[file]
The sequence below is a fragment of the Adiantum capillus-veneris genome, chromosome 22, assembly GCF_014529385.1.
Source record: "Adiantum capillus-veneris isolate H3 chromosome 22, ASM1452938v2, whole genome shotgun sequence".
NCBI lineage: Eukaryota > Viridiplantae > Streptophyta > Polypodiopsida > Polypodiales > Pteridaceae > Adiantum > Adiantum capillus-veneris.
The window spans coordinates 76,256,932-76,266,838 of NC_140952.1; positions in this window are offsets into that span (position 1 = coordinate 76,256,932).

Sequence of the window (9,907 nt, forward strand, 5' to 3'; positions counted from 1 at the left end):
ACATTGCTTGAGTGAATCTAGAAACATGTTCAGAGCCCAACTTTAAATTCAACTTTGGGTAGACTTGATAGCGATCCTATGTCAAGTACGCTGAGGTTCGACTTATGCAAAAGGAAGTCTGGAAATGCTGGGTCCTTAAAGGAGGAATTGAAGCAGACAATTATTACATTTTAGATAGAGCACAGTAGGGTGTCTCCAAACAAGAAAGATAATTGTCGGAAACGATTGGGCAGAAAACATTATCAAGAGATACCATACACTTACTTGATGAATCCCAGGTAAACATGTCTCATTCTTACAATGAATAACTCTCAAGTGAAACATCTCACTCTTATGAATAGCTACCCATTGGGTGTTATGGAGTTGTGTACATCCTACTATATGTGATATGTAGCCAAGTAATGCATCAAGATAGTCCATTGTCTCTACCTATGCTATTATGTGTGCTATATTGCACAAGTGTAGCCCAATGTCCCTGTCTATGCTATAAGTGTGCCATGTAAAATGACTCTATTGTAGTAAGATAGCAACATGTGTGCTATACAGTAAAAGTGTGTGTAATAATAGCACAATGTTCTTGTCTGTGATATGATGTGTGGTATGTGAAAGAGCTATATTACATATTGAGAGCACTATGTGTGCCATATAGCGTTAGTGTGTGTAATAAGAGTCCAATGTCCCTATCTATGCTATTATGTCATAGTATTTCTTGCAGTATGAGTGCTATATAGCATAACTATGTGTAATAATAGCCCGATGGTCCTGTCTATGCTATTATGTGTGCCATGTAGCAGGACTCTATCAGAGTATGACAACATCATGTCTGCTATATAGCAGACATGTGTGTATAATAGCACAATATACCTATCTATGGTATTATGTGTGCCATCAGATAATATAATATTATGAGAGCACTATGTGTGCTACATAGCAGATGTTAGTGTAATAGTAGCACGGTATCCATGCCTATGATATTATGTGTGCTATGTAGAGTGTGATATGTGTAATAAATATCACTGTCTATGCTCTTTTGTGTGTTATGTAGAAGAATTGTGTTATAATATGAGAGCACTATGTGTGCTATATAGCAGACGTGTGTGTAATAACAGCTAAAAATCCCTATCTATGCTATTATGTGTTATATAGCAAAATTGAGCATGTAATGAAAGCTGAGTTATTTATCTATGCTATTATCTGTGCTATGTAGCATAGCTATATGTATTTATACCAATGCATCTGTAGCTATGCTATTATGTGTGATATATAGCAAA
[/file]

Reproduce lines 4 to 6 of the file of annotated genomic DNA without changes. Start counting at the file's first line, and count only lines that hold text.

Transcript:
The window spans coordinates 76,256,932-76,266,838 of NC_140952.1; positions in this window are offsets into that span (position 1 = coordinate 76,256,932).

Sequence of the window (9,907 nt, forward strand, 5' to 3'; positions counted from 1 at the left end):
ACATTGCTTGAGTGAATCTAGAAACATGTTCAGAGCCCAACTTTAAATTCAACTTTGGGTAGACTTGATAGCGATCCTATGTCAAGTACGCTGAGGTTCGACTTATGCAAAAGGAAGTCTGGAAATGCTGGGTCCTTAAAGGAGGAATTGAAGCAGACAATTATTACATTTTAGATAGAGCACAGTAGGGTGTCTCCAAACAAGAAAGATAATTGTCGGAAACGATTGGGCAGAAAACATTATCAAGAGATACCATACACTTACTTGATGAATCCCAGGTAAACATGTCTCATTCTTACAATGAATAACTCTCAAGTGAAACATCTCACTCTTATGAATAGCTACCCATTGGGTGTTATGGAGTTGTGTACATCCTACTATATGTGATATGTAGCCAAGTAATGCATCAAGATAGTCCATTGTCTCTACCTATGCTATTATGTGTGCTATATTGCACAAGTGTAGCCCAATGTCCCTGTCTATGCTATAAGTGTGCCATGTAAAATGACTCTATTGTAGTAAGATAGCAACATGTGTGCTATACAGTAAAAGTGTGTGTAATAATAGCACAATGTTCTTGTCTGTGATATGATGTGTGGTATGTGAAAGAGCTATATTACATATTGAGAGCACTATGTGTGCCATATAGCGTTAGTGTGTGTAATAAGAGTCCAATGTCCCTATCTATGCTATTATGTCATAGTATTTCTTGCAGTATGAGTGCTATATAGCATAACTATGTGTAATAATAGCCCGATGGTCCTGTCTATGCTATTATGTGTGCCATGTAGCAGGACTCTATCAGAGTATGACAACATCATGTCTGCTATATAGCAGACATGTGTGTATAATAGCACAATATACCTATCTATGGTATTATGTGTGCCATCAGATAATATAATATTATGAGAGCACTATGTGTGCTACATAGCAGATGTTAGTGTAATAGTAGCACGGTATCCATGCCTATGATATTATGTGTGCTATGTAGAGTGTGATATGTGTAATAAATATCACTGTCTATGCTCTTTTGTGTGTTATGTAGAAGAATTGTGTTATAATATGAGAGCACTATGTGTGCTATATAGCAGACGTGTGTGTAATAACAGCTAAAAATCCCTATCTATGCTATTATGTGTTATATAGCAAAATTGAGCATGTAATGAAAGCTGAGTTATTTATCTATGCTATTATCTGTGCTATGTAGCATAGCTATATGTATTTATACCAATGCATCTGTAGCTATGCTATTATGTGTGATATATAGCAAA